Nunavut 26,665 1,475 .0004% .06%


Note 1: Figures are based on an extrapolation of responses to a detailed version of the 2001 Canadian Census from a special version of the 2001 Census forms, distributed at random to Canadian respondents.

Note 2:  For the first time Canadians were offered the option of choosing “Canadian” or “Quebecois” for an ethnic origin.  Some 11,682,680 chose “Canadian” and 98,670 chose “Quebecois”.  I strongly suspect that many of them have at least some Scottish ancestry, so the number of Canadians with a Scottish ethnic origin may well be much higher. 

Note 3:  Unlike the 2000 U.S. Census, the 2001 Canadian Census did not include a category for “Scots-Irish”, only Irish or Scottish, so Canadians with some Scottish ancestry may well be even higher. 

Prepared by: W. Neil Fraser, Chairman, Clan Fraser Society of Canada – Feb. 2004.

It is interesting to note that Scotland's total population is just 5,000,000 and of course not all of them are Scots so it might just be possible that Canada has more people of Scots descent than Scotland has itself :-)  Before I left Scotland they were estimating that by 2040 Scotland's population would be down to 4,400,000.

While driving to and around Cavendish I noted a lot of plots for sale.  Not sure if this is due to people leaving the island or hard pressed farmers selling some of their land.  I'm told it's quite inexpensive to build your own home here but while a house can go up within 8 weeks it is possible to get serious delays as I'm told Farmer's barns have the first priority here :-)

While I managed to find my way around ok I did get somewhat lost when I got back to Charlottetown but luckily while I was driving around I spotted a familiar intersection and found my way back ok. I must do some exploration of the captial Charlottetown soon and get a street map so I don't get lost.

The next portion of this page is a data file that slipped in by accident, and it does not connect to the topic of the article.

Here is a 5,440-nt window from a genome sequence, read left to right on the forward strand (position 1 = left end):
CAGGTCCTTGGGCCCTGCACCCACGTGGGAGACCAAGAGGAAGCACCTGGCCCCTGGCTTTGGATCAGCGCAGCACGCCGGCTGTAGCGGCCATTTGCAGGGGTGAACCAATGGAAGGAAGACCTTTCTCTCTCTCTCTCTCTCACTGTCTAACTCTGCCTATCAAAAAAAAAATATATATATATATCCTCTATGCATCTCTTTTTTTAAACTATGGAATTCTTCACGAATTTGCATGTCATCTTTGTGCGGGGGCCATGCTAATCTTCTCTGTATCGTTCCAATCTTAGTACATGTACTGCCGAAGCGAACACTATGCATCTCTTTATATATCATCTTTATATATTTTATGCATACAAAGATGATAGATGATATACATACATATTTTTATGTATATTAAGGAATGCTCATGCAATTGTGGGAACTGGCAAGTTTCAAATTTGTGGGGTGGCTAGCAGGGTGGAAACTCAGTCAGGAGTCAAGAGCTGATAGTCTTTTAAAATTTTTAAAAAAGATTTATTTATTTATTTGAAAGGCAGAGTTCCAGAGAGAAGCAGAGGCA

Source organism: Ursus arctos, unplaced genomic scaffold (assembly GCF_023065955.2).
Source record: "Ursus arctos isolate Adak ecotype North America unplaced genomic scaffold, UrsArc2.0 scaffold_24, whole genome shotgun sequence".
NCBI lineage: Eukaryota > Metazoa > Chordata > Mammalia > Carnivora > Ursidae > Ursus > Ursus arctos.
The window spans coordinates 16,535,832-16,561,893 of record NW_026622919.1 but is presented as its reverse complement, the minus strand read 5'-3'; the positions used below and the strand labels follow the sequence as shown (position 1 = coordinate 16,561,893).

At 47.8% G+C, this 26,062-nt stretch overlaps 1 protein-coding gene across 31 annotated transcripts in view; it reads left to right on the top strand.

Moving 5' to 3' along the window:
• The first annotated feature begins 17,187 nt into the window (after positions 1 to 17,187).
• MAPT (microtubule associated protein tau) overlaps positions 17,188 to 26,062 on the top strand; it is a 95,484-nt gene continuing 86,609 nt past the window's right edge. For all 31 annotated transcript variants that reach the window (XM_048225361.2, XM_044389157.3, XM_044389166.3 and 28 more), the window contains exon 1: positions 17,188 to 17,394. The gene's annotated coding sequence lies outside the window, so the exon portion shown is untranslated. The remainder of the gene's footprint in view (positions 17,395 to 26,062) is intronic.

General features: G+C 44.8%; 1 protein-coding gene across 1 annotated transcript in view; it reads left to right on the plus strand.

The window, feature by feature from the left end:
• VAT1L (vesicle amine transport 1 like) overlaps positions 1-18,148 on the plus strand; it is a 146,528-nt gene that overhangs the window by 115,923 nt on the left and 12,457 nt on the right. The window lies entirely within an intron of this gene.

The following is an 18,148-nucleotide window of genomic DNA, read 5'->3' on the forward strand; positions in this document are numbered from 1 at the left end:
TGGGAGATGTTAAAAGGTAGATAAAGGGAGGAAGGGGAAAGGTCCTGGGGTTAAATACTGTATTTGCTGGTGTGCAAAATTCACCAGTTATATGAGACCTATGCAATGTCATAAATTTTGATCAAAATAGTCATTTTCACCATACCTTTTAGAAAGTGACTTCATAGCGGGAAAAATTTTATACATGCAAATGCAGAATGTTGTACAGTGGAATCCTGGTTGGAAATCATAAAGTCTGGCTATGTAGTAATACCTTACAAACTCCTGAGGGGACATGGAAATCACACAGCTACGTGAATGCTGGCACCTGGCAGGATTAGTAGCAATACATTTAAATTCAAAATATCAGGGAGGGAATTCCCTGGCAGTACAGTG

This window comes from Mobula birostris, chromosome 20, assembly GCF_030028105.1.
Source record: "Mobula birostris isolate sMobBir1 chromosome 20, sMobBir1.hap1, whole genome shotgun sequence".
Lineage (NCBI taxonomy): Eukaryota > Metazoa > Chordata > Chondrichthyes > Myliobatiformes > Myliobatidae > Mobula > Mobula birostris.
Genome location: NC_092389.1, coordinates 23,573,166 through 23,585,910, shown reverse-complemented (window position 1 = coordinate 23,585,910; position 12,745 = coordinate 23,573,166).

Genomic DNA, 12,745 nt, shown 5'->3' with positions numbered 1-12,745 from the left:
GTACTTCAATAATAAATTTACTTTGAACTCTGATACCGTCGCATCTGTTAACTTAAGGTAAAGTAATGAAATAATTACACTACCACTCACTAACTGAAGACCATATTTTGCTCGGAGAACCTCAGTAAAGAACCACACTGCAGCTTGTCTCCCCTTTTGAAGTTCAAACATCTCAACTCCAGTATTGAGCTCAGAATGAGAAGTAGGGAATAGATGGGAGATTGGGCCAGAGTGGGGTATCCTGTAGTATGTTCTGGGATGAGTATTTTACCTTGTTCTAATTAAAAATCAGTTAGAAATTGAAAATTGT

I'm starting to get the hang of driving on the left side of the car but it still seems a bit strange. I'm also taking things a wee bit easy as the signs are a bit different here.  For example when you are on the highway you get a flashing yellow light before you get to the traffic lights to warn you that they are about to change to red.  The other thing to watch for is the fact you can turn right on a red light most of the time although there are exceptions which you need to watch out for.  You also need to watch for the left turn indicator on the traffic lights as with the sun in your eyes it's not that easy to see. 

Yesterday I was going to move the car so that the driveway could be cleared of snow only to find that the battery was flat.  Seeing as I'd only picked the car up a couple of days ago it was a bit disconcerting.  You wonder if there is a fault and the battery isn't charging.  Chris's neighbour Roy was kind enough to bring down a battery so we could jump start it and then he got me to drive around to his garage and put it on charge for a few hours.  Most kind of him.  I did in fact phone the hire car company only to find they shut on Sunday so whatever you do don't break down on a Sunday.  I did wonder if the name had something to do with it... Rent a Wreck".  However, as you can see from todays report, all went well so fingers crossed it was a one off.